Living with Illness, Grief
The name Randy Pausch is familiar to millions of people. Randy, who gave his "Last Lecture" at a Pittsburgh college before his death 18 months after being diagnosed with pancreatic cancer, was a hero to many. The videotape of his lecture went viral on the internet, as others tried to learn how to live their dreams.
Dr. Michele Reiss, a psychotherapist, educator and author, was a therapist to Randy and his wife Jai, and Randy was the one who encouraged her to write her book, Lessons in Loss and Living.
The book is out now and contains the stories of many of Michele's patients over the past 30 years who, rather than remain anonymous, encouraged her to tell the world their stories of serious illness and grieving. She has done that in her book, and is also giving talks about what she has learned over the years from all of her patients.
I was pleased to be able to hear Michele talk at Hampton Community Librarylast month, and it was one of those times I am so glad I didn't talk myself out of going out into another stormy night in Western Pennsylvania.
Sitting in front of a group of about 25 people, Michele spoke softly but emphatically, offering insights gleaned from listening to her clients tell her what they were feeling and how they were searching for ways to reduce their suffering.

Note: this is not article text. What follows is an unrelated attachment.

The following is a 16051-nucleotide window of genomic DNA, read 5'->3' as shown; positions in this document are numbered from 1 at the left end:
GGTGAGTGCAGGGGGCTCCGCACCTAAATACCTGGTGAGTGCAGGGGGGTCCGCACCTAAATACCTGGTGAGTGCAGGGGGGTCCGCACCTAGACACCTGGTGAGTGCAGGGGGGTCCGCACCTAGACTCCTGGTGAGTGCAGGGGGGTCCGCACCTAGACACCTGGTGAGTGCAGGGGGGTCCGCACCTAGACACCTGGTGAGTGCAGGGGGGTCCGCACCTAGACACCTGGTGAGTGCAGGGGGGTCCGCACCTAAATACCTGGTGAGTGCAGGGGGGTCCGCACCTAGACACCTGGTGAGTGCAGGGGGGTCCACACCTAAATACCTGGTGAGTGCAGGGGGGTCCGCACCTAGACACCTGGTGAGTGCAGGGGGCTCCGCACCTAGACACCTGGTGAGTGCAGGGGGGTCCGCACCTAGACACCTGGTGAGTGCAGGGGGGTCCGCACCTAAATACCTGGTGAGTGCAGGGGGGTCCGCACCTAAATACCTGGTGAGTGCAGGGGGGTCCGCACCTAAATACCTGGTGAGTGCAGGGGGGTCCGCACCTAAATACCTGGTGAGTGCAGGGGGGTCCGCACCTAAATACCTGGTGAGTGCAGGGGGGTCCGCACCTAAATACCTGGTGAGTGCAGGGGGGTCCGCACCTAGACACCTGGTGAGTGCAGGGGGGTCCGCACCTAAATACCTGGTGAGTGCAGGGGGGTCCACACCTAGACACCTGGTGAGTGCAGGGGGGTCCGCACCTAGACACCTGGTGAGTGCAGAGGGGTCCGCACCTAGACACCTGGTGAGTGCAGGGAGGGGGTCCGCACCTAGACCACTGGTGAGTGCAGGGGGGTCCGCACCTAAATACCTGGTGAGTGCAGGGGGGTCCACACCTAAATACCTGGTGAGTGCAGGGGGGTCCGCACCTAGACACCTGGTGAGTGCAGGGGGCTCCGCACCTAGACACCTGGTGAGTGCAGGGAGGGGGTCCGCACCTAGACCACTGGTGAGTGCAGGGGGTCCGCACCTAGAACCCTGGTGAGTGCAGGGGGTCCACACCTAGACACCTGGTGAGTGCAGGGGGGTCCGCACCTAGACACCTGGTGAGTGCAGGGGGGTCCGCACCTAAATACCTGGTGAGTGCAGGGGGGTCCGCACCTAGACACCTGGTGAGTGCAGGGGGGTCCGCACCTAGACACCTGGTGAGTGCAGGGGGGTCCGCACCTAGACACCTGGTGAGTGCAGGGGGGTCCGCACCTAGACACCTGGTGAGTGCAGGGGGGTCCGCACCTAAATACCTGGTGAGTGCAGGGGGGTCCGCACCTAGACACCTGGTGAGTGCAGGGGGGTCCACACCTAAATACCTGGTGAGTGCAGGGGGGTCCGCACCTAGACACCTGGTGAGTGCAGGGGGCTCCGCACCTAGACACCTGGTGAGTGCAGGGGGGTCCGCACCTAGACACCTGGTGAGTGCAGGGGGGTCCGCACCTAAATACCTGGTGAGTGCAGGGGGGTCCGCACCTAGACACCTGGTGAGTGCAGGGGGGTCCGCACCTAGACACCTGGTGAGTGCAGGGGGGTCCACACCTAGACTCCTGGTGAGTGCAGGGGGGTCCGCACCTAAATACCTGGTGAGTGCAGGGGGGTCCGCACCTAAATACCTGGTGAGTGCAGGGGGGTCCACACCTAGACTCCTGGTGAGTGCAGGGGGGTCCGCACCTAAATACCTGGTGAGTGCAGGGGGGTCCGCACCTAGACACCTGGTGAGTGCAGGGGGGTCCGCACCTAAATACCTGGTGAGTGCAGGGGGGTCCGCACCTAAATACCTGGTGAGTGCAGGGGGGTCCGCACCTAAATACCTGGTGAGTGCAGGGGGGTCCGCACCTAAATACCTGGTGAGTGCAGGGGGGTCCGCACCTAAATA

"They are my heroes," she says, of her clients. It's what they taught her that she wanted to share in the book, which she had no intention of writing until Randy convinced her to do it.
"This book is a tribute to these special people," she says. What surprised her about meeting with so many heart-broken people was what they had to tell her: They told her they now see the world in Technicolor, and not black and white. They told her they had taken life for granted before their loss, and now knew that everything in life -- everything -- is precious. They told her they see things more clearly now, and ask themselves all the time: "Why did it take dying to teach me how to live?"
Michele talked about how most of us may not "live in the moment," because we are too busy running around trying to complete To Do lists that will never be done. "In our over-stimulated world, we don't stop to think, see or smell as often as we should; we are enduring life, not celebrating it."
We should, instead, appreciate what "is", and stop and be more conscious of what matters; of what is important to us. She suggests to the medical students she teaches that they decide what is most important in their lives, and then make these desires part of their lives right now, every day. Whether it's calling a sick friend each day to talk, or finding a way to spend more time with your children or spouse, we need to get it done.
As people enter their 50s and 60s, it dawns on them, she says, that they don't have forever to live anymore. So we should ask ourselves: What do we want life to be about for us? What's important? Are we living with purpose? And as we age, each chapter is a new opportunity to seek out what is important to us; to turn crossroads in our lives into opportunities.
For more information on Michele, her practice and her book, please visit her website.
By Teresa K. Fl;atley